An introduction to static typing.


XQuery in SQL Server 2005 is a statically typed language. This means type errors may be raised during query compilation when an expression returns a value that has a type or cardinality that is not accepted by a particular function or operator. In short, your query will be checked for possible type inconsistencies before it is even run.


For example, let’s consider a simple schema collection like this one



CREATE XML SCHEMA COLLECTION MyCollection AS '
<schema xmlns="
http://www.w3.org/2001/XMLSchema">


 <element name="root">
  <complexType>
   <sequence>
    <element name="a" type="string"/>
    <element name="b" type="byte"/>
   </sequence>
  </complexType>
 </element>


</schema>'
go


Let’s create a table with a column of type XML constrained by the schemas contained in MyCollection.


CREATE TABLE myTable (xmlCol XML(MyCollection))
go


Now let’s run a simple query on that column



SELECT xmlCol.query('/root/c')
FROM myTable



The server will return the following error.


XQuery [myTable.xmlCol.query()]: There is no element named 'c' in the type 'element(root,#anonymous) *'.


Given the schema that constraints the XML column, the server was able to conclude that an element named ‘root’ cannot have a child named ‘c’. Therefore the server throws an error. The static type of path expression ‘/root/c’ is the empty sequence.


In order to push this example a little further let’s populate the table with some XML instances.


INSERT INTO myTable VALUES ('<root><a>1</a><b>1</b></root>')
go


INSERT INTO myTable VALUES ('<root><a>2</a><b>2</b></root>')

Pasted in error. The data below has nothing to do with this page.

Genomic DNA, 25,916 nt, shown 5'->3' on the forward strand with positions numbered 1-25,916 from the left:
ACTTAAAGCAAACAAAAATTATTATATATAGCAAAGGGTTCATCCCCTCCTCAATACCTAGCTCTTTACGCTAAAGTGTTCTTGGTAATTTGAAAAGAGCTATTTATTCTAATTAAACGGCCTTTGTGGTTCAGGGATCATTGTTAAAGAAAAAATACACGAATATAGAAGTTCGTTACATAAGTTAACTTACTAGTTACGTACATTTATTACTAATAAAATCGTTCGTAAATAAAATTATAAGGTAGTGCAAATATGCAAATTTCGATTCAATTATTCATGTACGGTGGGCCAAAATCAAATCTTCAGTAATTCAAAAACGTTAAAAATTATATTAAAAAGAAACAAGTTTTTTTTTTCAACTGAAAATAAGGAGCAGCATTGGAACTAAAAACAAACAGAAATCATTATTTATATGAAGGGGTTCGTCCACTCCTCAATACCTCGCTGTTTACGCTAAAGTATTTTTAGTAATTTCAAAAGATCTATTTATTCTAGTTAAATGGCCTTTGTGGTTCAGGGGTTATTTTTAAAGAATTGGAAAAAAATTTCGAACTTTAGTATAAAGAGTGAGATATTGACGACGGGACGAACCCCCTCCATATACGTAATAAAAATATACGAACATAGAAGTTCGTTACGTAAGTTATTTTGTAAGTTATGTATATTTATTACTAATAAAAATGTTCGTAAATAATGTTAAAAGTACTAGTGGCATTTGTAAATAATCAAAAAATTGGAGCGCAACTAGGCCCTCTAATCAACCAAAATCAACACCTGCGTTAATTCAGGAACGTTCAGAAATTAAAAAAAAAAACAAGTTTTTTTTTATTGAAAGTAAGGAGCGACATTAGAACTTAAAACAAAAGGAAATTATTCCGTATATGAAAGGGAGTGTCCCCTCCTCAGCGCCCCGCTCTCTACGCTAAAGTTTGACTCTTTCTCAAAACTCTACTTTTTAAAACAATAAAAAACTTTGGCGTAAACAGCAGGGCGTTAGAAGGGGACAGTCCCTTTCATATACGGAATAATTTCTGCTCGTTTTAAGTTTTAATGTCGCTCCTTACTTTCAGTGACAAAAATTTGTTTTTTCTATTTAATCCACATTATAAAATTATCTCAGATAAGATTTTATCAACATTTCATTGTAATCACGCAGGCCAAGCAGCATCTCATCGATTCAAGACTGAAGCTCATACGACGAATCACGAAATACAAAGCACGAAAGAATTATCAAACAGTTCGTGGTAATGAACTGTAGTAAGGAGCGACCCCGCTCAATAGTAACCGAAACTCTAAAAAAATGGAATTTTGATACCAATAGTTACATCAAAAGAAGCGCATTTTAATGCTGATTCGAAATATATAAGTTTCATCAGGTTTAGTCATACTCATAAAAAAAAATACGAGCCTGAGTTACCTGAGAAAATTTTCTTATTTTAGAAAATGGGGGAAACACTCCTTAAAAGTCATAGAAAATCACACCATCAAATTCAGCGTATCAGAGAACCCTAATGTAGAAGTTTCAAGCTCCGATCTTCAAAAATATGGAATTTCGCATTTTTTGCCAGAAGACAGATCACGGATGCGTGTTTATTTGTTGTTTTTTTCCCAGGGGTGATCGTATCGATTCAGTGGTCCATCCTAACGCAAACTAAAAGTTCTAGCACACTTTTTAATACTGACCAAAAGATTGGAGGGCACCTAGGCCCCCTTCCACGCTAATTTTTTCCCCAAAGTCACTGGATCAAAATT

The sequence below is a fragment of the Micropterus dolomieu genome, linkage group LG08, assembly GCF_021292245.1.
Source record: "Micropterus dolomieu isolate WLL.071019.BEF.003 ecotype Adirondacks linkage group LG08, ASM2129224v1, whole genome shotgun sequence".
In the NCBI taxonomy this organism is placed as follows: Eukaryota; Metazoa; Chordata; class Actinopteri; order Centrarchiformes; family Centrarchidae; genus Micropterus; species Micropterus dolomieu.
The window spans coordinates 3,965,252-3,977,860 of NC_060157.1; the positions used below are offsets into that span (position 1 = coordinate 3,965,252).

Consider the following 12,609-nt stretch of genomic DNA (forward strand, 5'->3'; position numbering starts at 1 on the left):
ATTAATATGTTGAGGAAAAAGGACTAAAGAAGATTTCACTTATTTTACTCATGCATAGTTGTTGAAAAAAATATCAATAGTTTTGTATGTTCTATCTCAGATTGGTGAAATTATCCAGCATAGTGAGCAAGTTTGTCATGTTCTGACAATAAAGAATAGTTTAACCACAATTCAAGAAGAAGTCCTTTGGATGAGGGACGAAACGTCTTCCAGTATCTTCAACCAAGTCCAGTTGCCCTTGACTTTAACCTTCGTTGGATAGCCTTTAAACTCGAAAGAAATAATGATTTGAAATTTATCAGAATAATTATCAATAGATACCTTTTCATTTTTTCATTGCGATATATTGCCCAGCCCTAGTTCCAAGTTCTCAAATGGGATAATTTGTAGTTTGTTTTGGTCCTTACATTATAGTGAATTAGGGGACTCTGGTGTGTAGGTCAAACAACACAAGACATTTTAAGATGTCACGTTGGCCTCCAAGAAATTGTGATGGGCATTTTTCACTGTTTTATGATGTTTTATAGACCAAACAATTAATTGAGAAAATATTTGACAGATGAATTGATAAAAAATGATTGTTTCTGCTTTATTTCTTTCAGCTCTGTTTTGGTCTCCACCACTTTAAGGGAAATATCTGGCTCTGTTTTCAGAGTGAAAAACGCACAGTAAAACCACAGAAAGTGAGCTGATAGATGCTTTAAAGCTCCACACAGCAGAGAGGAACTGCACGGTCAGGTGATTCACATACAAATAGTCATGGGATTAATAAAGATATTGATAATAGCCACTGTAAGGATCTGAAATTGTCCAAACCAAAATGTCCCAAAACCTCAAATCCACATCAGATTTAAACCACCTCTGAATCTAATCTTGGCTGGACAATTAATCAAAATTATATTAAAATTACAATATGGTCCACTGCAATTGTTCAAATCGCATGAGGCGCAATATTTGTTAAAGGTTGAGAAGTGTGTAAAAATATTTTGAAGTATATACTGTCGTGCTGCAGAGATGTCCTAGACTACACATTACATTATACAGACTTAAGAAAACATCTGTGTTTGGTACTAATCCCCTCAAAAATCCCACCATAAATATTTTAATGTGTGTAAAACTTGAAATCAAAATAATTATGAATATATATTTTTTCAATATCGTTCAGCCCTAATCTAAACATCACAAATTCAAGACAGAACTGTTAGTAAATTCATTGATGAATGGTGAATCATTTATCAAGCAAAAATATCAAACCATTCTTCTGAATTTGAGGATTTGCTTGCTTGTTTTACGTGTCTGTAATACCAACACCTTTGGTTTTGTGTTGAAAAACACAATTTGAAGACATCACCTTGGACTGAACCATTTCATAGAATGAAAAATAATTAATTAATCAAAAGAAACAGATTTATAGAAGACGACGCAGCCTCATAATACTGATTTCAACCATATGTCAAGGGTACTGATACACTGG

go


INSERT INTO myTable VALUES ('<root><a>1</a><b>1</b></root>
<root><a>2</a><b>2</b></root>')
go


Now let’s run a query that, for each ‘root’ element examines the value of its ‘b’ child and returns <true/> if that value is 1 and <false/> otherwise.


SELECT xmlCol.query(' for $i in /root return if (data($i/b[1]) = 1) then <true/> else <false/>')
FROM myTable
go


This query should run successfully and given the instances we used to populate myTable it should return the following three rows


<true />
<false />
<true /><false />


Now let’s modify this query. Instead of basing the result on the value of element ‘b’ let’s switch to element ‘a’


SELECT xmlCol.query(' for $i in /root return if (data($i/a[1]) = 1) then <true/> else <false/>')
FROM myTable
go


This query fails to compile and the server returns the following error


XQuery [myTable.xmlCol.query()]: The operator "=" cannot be applied to "xs:string ?" and "xs:integer" operands.


Once again the server examined the schema to determine the static types of the operands on each side of the ‘=’ operator. On the right side there is an xs:integer literal, but the expression on the left side would return either an empty sequence (note the question mark occurrence indicator) or an  xs:string value. Those two types are incompatible and therefore the server throws an error.


Please note that the string values I chose for the ‘a’ elements when I populated myTable could all easily be converted to xs:integer. It doesn’t matter! The server doesn’t look at the data when compiling the query. Only the schema is used to determine the static types of the expressions involved.


In the next few posts I’ll go through more situations where static typing might cause compilation to fail and I’ll introduce some schema design strategies that can help you avoid those situations.


In the meantime, you might want to read this article by Mike Rorke, where he discusses how to obtain the static type of an XQuery using SQL Server Profiler.


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Comments (6)
  1. Denis is one of my fellow SDETs on the SQL Server Engine team.&amp;nbsp; He just started a blog about XSD…

  2. Antimail says:

    Unless you live under a rock, you already know XQuery as&amp;nbsp;one of the newest and coolest&amp;nbsp;standards…

  3. My fellow team members have all blogged on static typing and anyone reading these blogs would be correct…

  4. Since I’ve recently talked about both static typing and substitution groups maybe it’s time to see what…

  5. My fellow team members have all blogged on static typing and anyone reading these blogs would be correct…

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